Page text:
Comment: Why water cannon are not the answer
Nine out of ten British people support the use of water cannon on rioters. They're wrong.
By Jonathan Bartley
On first hearing the idea of police using water cannon, announced this morning by David Cameron, sounds quite attractive. It also comes hot on the heals of a YouGov poll which found not just that the prime minister and mayor of London need to do something pretty sharpish to boost their public approval ratings concerning their handling of the recent troubles, but that nine out of ten British people support the use of the weapons of mass saturation.
And why not? A quick high-pressure soaking for would-be-rioters and looters, preferably taking the ground from beneath their feet, is bound to go down well – particularly if it helps return calm to local communities. But the fact that water cannon have never yet made it to mainland Britain – being only ever used in Northern Ireland – should set the alarm bells ringing.
There are in fact three very big problems with whole idea.
The first is simply that they are likely to be unworkable in the current situation. Water cannon are seriously operationally limited. Using 4000 gallons in as little as 4 minutes necessitates continuous refilling, guarding water sources and use of several units at once. Additionally, the large units have restricted mobility and manoeuvrability and so are nearly useless against mobile crowds in narrow streets. Imagine for example, trying to follow looters around the shops in Clapham Junction or the small gangs constantly on the move in Manchester last night. Senior sources in the Northern Ireland police are already saying that they would be ineffective. They are likely to add little except additional water damage to local businesses and infrastructure.
The second, and perhaps most powerful argument, is that they would undermine the very principle that Theresa May said just 48 hours ago she held dear – that of 'policing by consent'. The idea that you police alongside and with the endorsement of a community. Water cannon could instead be yet another step down the road away from the very culture which the home secretary says she wants to foster.
Whether a cause of the looting and rioting or not, it was clear that the timing of the troubles of the last few days was down to the death of Mark Duggan. The Broadwater Farm riots in 1985 were also triggered by the death of Cynthia Jarrett, who suffered a stroke after police officers searched her home. Rather than minimising similar incidents, water cannon are likely to be a fast-track to even more of the same.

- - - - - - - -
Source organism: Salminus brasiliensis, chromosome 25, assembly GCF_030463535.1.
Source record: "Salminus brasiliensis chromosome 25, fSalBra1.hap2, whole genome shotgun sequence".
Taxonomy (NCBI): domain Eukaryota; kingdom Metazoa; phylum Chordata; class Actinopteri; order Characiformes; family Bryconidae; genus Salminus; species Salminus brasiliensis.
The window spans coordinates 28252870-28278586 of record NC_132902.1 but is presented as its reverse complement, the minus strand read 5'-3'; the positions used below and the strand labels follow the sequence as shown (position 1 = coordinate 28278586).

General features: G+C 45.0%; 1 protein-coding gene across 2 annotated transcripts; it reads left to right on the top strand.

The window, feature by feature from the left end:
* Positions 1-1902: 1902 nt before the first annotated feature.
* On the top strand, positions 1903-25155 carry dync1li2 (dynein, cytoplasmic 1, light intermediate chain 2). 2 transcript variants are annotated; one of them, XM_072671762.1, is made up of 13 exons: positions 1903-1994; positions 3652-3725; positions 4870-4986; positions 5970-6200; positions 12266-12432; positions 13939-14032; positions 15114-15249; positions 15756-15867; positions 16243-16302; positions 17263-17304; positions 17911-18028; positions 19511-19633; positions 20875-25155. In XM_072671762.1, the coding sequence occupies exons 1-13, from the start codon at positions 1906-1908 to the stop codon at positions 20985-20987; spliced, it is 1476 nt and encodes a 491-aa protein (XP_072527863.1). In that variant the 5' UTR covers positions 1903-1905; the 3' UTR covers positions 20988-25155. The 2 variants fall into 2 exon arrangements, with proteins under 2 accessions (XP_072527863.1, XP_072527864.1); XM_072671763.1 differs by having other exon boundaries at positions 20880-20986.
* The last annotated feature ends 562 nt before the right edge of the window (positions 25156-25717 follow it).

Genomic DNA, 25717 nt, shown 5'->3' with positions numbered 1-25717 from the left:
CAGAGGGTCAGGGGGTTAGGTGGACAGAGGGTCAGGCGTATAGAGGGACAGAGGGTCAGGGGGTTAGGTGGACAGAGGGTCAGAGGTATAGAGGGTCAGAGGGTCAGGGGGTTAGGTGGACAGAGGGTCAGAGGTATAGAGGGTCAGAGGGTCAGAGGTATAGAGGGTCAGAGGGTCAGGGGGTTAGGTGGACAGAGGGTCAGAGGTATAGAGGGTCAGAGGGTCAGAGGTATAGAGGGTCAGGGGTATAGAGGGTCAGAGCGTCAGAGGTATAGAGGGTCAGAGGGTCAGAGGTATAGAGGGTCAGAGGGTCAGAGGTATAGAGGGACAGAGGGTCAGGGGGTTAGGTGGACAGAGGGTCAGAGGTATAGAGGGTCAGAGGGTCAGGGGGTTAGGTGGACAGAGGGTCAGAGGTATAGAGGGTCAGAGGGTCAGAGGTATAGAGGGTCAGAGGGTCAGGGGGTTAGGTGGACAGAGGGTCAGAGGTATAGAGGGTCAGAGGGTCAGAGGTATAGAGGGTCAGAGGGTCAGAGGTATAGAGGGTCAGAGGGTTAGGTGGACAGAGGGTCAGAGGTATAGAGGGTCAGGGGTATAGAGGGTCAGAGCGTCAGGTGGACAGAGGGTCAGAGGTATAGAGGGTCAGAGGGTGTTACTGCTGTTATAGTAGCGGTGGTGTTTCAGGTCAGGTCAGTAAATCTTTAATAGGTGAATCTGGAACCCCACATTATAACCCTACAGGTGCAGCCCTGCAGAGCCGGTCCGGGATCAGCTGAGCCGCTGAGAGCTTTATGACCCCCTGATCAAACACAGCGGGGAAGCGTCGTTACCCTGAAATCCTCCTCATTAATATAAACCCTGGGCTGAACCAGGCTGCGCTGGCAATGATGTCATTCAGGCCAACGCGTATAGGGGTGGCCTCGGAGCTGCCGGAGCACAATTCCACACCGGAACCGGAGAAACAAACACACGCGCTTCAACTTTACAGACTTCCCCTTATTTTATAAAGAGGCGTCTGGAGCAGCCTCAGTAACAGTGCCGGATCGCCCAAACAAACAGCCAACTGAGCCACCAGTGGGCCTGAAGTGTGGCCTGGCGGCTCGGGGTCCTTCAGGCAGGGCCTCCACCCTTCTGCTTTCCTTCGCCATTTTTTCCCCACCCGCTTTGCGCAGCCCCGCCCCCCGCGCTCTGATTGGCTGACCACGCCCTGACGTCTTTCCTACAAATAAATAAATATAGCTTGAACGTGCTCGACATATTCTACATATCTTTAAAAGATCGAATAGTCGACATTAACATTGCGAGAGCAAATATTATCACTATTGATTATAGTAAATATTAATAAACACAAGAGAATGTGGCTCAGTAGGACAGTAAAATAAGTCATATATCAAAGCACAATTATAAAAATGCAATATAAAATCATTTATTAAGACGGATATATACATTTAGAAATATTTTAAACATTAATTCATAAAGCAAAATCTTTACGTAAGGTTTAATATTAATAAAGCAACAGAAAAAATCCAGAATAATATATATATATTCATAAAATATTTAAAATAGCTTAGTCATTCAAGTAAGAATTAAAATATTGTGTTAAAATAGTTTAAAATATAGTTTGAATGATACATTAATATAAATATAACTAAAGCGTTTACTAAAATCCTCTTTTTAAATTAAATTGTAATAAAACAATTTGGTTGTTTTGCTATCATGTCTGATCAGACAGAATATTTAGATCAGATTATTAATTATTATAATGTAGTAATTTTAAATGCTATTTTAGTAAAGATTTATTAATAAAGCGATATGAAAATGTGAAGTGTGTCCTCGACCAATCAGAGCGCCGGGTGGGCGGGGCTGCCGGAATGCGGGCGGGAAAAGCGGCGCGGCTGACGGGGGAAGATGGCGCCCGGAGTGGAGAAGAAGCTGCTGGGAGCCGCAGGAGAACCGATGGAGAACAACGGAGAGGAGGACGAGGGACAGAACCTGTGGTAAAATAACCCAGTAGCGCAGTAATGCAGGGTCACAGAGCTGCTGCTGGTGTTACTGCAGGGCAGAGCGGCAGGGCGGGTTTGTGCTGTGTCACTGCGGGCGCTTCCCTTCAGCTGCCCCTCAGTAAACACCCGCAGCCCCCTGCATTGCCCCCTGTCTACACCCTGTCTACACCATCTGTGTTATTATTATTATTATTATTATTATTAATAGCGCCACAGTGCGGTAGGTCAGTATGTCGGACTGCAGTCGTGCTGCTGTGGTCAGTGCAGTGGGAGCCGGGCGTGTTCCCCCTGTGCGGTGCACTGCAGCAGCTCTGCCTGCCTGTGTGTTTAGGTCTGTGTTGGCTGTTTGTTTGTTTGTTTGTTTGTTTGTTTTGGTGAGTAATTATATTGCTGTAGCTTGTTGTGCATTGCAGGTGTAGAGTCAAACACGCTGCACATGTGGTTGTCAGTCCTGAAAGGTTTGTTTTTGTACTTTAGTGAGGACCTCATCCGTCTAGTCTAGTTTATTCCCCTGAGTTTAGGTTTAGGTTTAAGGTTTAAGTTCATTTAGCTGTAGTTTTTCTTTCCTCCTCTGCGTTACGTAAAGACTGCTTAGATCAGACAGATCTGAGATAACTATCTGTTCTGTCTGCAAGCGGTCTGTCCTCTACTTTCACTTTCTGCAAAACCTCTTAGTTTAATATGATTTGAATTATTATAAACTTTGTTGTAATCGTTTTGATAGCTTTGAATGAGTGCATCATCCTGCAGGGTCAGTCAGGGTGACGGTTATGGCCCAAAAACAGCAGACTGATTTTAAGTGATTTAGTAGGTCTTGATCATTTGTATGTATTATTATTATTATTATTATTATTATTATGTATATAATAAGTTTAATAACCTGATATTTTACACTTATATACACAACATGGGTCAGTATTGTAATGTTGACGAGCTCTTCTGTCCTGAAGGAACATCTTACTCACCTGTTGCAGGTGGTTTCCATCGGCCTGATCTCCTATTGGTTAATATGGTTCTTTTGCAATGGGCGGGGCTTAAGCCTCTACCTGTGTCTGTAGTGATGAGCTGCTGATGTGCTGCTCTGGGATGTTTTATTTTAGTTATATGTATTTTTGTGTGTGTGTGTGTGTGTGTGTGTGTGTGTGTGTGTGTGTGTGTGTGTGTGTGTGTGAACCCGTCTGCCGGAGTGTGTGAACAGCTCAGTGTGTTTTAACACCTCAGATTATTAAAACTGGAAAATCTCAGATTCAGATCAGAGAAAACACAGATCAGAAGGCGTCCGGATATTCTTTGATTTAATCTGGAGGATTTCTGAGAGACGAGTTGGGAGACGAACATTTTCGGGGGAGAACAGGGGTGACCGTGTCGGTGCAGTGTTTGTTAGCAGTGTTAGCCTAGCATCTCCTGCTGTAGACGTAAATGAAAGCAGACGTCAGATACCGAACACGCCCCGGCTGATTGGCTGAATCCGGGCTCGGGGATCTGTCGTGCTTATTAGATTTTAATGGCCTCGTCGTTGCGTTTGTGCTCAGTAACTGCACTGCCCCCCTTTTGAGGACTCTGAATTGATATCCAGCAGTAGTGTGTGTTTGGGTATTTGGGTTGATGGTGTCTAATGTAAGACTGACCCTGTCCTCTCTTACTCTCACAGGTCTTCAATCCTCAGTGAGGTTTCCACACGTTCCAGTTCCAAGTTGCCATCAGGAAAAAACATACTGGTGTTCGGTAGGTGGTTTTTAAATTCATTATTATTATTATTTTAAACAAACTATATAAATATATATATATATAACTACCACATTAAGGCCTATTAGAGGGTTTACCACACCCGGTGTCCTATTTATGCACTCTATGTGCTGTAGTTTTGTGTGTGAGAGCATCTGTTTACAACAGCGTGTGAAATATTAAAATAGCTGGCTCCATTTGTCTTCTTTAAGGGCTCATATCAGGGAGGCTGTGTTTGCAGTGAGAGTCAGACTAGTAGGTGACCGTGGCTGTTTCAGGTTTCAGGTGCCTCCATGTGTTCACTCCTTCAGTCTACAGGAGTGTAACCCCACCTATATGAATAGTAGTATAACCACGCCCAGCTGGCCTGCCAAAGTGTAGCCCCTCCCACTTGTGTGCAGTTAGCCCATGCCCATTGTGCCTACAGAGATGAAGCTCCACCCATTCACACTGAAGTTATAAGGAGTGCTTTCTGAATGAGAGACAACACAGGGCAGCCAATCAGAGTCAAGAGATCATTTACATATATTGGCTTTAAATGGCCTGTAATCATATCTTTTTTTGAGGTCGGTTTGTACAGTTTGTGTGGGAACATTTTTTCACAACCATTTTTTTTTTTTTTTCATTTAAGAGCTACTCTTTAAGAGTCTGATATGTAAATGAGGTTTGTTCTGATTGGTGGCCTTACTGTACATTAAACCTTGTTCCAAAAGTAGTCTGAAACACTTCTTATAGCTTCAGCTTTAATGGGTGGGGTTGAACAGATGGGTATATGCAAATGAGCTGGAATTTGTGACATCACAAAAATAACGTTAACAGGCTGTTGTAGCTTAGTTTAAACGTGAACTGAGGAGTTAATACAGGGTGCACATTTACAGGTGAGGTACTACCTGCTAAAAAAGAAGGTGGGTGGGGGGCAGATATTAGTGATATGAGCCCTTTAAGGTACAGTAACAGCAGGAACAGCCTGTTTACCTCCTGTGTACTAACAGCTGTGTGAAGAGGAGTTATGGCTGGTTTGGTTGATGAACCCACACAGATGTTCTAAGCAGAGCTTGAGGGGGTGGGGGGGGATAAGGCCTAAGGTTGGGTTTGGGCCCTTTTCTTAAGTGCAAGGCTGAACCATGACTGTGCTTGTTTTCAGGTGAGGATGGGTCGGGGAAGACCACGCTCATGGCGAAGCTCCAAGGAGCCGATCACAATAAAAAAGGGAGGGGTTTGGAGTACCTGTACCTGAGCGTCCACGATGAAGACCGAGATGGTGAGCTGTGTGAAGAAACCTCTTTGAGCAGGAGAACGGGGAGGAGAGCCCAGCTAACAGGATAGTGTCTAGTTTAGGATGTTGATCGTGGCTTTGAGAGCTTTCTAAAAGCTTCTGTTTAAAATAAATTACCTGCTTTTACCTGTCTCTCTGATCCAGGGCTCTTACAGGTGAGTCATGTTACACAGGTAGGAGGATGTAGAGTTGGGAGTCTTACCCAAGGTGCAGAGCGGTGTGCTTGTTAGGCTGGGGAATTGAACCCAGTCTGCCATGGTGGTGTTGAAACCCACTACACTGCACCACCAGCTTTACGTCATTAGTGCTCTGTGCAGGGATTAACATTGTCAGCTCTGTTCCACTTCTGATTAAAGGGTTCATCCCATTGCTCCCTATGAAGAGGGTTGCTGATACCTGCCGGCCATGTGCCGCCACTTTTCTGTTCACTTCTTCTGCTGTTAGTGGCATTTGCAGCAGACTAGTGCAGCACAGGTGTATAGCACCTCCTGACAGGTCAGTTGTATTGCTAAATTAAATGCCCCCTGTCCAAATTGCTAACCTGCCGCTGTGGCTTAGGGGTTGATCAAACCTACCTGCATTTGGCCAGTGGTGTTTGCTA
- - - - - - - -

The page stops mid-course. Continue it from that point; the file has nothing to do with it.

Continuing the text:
Water cannon use high power jets at 5 to 25 bar (73-360psi) well within the threshold for serious injury. Likely direct injuries include eye injuries, bruising including to internal organs, brain injuries, and strain injuries. Indirect injuries from debris energised by the water and falls are also high. In 2010, 66-year-old Dietrich Wagner was blinded by water cannon at the Stuttgart 21 protests in Germany.
The problem is compounded by the fact that by their very nature, water cannon are indiscriminate and cannot be used in a precise and targeted manner without also hitting anyone in the vicinity including innocent parties. Unsurprisingly, their long history is one of repressive use against the civil rights movement in the US, and protesters in the former Soviet bloc, Africa and the Middle East.
The third and final factor is the expense. The cost of the initial purchase of just one unit is around £800,000. To this must be added the continuous maintenance costs, as well as that of additional training when it is already clear that there aren't enough officers with the necessary training to deal with riots as it is. Multiply this cost a dozen times to have a couple of water cannons available for a number of major incidents all around the country and the cost runs into tens of millions.
At a time when money isn't just tight, but decision-makers such as the mayor of London are making a U-turn on previous policies to cut police numbers it is simply unaffordable. That this would be a ineffective allocation of resources becomes all the more apparent when compared to the value for money gained by spending £800,000 on a project which tackles the kind of crime in question close to its root .
The idea has all the hallmarks of being a monumental, if temporarily populist, waste of money which provides no real solution to the problems in question, but with all the potential to make matters far worse.
Jonathan Bartley is the Green candidate for Lambeth and Southwark in next year's Greater London Authority elections and the co-director of the thinktank Ekklesia.
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